Blog
About

5
views
0
recommends
+1 Recommend
1 collections
    0
    shares
      • Record: found
      • Abstract: found
      • Article: found
      Is Open Access

      The Possible as a Field of Inquiry

      * , a

      Europe's Journal of Psychology

      PsychOpen

      possible, imagination, creativity, counterfactuals, anticipation, sociocultural psychology

      Read this article at

      ScienceOpenPublisherPMC
      Bookmark
          There is no author summary for this article yet. Authors can add summaries to their articles on ScienceOpen to make them more accessible to a non-specialist audience.

          Abstract

          In this editorial I introduce the possible as an emerging field of inquiry in psychology and related disciplines. Over the past decades, significant advances have been made in connected areas – counterfactual thinking, anticipation, prospection, imagination and creativity, etc. – and several calls have been formulated in the social sciences to study human beings and societies as systems that are open to possibility and to the future. However, engaging with the possible, in the sense of both becoming aware of it and actively exploring it, represents a subject in need of further theoretical elaboration. In this paper, I review several existing approaches to the possible before briefly outlining a new, sociocultural account. While the former are focused on cognitive processes and uphold the old dichotomy between the possible and the actual or real, the latter grows out of a social ontology grounded in notions of difference, positions, perspectives, reflexivity, and dialogue. In the end, I argue that a better understanding of the possible can help us cultivate it in both mind and society.

          Related collections

          Most cited references 12

          • Record: found
          • Abstract: not found
          • Article: not found

          Possible selves.

            Bookmark
            • Record: found
            • Abstract: not found
            • Article: not found

            The Mental Simulation of Better and Worse Possible Worlds

              Bookmark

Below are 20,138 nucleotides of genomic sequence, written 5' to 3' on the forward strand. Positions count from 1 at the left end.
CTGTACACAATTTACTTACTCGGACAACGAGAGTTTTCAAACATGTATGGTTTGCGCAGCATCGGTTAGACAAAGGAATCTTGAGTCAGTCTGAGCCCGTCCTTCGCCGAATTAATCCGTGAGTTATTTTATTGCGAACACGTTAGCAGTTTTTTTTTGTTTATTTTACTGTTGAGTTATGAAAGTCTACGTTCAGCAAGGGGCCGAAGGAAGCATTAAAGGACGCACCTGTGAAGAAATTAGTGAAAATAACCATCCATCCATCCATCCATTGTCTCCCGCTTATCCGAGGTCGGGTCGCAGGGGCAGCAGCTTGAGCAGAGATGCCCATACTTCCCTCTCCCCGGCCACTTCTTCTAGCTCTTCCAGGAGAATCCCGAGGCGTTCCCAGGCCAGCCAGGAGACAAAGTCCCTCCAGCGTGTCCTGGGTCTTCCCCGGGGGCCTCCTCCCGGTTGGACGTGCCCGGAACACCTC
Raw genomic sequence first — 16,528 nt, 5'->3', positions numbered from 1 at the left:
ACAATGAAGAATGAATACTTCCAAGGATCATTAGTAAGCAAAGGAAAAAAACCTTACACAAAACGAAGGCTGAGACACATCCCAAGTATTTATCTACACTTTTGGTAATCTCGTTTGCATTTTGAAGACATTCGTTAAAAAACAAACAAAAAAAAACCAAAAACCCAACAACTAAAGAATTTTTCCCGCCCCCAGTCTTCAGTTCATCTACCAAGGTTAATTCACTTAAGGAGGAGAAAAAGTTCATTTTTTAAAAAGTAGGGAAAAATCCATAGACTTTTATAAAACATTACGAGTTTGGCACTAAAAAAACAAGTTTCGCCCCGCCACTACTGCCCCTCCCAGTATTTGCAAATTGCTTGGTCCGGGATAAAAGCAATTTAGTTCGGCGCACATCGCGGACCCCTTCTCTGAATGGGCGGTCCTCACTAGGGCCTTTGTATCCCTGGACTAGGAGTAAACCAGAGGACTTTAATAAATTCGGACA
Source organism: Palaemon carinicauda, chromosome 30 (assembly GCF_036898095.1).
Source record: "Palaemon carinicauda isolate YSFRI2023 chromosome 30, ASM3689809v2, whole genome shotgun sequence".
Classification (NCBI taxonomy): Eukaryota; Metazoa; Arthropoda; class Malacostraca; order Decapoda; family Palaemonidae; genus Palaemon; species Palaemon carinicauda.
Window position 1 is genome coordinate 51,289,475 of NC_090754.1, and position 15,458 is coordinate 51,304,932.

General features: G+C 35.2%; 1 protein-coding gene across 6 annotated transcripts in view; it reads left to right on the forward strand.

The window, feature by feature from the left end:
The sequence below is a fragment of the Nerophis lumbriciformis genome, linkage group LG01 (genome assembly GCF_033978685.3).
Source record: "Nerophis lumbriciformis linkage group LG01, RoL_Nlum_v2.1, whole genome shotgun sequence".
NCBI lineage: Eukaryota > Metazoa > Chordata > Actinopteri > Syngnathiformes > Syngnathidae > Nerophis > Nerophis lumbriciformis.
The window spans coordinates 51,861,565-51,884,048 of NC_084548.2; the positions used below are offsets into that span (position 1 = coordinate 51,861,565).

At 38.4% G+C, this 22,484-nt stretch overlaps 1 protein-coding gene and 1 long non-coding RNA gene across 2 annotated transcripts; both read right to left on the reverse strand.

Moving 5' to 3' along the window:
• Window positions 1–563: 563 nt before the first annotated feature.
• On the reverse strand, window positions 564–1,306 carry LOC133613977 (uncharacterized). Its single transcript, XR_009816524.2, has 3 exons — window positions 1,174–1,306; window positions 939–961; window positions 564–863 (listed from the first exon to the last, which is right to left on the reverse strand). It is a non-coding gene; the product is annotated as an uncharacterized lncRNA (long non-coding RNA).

• Record: found
              • Abstract: found
              • Article: not found

              Navigating Into the Future or Driven by the Past.

              Prospection (Gilbert & Wilson, 2007), the representation of possible futures, is a ubiquitous feature of the human mind. Much psychological theory and practice, in contrast, has understood human action as determined by the past and viewed any such teleology (selection of action in light of goals) as a violation of natural law because the future cannot act on the present. Prospection involves no backward causation; rather, it is guidance not by the future itself but by present, evaluative representations of possible future states. These representations can be understood minimally as "If X, then Y" conditionals, and the process of prospection can be understood as the generation and evaluation of these conditionals. We review the history of the attempt to cast teleology out of science, culminating in the failures of behaviorism and psychoanalysis to account adequately for action without teleology. A wide range of evidence suggests that prospection is a central organizing feature of perception, cognition, affect, memory, motivation, and action. The authors speculate that prospection casts new light on why subjectivity is part of consciousness, what is "free" and "willing" in "free will," and on mental disorders and their treatment. Viewing behavior as driven by the past was a powerful framework that helped create scientific psychology, but accumulating evidence in a wide range of areas of research suggests a shift in framework, in which navigation into the future is seen as a core organizing principle of animal and human behavior.
                Bookmark

                Author and article information

                Journal
                Eur J Psychol
                Eur J Psychol
                EJOP
                Europe's Journal of Psychology
                PsychOpen
                1841-0413
                August 2018
                31 August 2018
                : 14
                : 3
                : 519-530
                Affiliations
                [a ]Department of Psychology, Webster University Geneva , Geneva, Switzerland
                Author notes
                [* ]Webster University Geneva, 15 Route de Collex, 1293 Bellevue, Switzerland. glaveanu@ 123456webster.ch
                Article
                ejop.v14i3.1725
                10.5964/ejop.v14i3.1725
                6143987

                This is an open-access article distributed under the terms of the Creative Commons Attribution (CC BY) 3.0 License, which permits unrestricted use, distribution, and reproduction in any medium, provided the original work is properly cited.

                Categories
                Editorial

                Comments

                Comment on this article